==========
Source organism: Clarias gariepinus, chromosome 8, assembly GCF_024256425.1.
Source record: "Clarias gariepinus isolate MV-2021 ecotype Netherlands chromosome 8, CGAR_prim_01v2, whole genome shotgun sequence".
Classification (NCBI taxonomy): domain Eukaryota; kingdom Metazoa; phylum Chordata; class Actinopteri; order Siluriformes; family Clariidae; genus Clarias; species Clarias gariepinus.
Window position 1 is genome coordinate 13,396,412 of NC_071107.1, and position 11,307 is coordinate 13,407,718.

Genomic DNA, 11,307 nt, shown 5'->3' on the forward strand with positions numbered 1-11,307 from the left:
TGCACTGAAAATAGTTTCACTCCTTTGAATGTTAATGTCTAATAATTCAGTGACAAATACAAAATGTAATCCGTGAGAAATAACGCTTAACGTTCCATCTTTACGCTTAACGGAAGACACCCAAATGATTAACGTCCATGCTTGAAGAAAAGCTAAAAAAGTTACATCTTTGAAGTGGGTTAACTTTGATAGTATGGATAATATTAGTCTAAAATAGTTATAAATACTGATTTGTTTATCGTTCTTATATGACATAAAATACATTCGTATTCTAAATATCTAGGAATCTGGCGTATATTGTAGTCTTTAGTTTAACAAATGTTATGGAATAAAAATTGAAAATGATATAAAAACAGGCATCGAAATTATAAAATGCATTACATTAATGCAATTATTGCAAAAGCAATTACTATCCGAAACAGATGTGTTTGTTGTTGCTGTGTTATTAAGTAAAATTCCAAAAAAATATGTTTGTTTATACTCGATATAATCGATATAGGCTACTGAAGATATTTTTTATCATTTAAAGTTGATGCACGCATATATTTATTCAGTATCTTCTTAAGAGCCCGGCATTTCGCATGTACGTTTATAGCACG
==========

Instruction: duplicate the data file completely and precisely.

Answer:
Source organism: Clarias gariepinus, chromosome 8, assembly GCF_024256425.1.
Source record: "Clarias gariepinus isolate MV-2021 ecotype Netherlands chromosome 8, CGAR_prim_01v2, whole genome shotgun sequence".
Classification (NCBI taxonomy): domain Eukaryota; kingdom Metazoa; phylum Chordata; class Actinopteri; order Siluriformes; family Clariidae; genus Clarias; species Clarias gariepinus.
Window position 1 is genome coordinate 13,396,412 of NC_071107.1, and position 11,307 is coordinate 13,407,718.

Genomic DNA, 11,307 nt, shown 5'->3' on the forward strand with positions numbered 1-11,307 from the left:
TGCACTGAAAATAGTTTCACTCCTTTGAATGTTAATGTCTAATAATTCAGTGACAAATACAAAATGTAATCCGTGAGAAATAACGCTTAACGTTCCATCTTTACGCTTAACGGAAGACACCCAAATGATTAACGTCCATGCTTGAAGAAAAGCTAAAAAAGTTACATCTTTGAAGTGGGTTAACTTTGATAGTATGGATAATATTAGTCTAAAATAGTTATAAATACTGATTTGTTTATCGTTCTTATATGACATAAAATACATTCGTATTCTAAATATCTAGGAATCTGGCGTATATTGTAGTCTTTAGTTTAACAAATGTTATGGAATAAAAATTGAAAATGATATAAAAACAGGCATCGAAATTATAAAATGCATTACATTAATGCAATTATTGCAAAAGCAATTACTATCCGAAACAGATGTGTTTGTTGTTGCTGTGTTATTAAGTAAAATTCCAAAAAAATATGTTTGTTTATACTCGATATAATCGATATAGGCTACTGAAGATATTTTTTATCATTTAAAGTTGATGCACGCATATATTTATTCAGTATCTTCTTAAGAGCCCGGCATTTCGCATGTACGTTTATAGCACG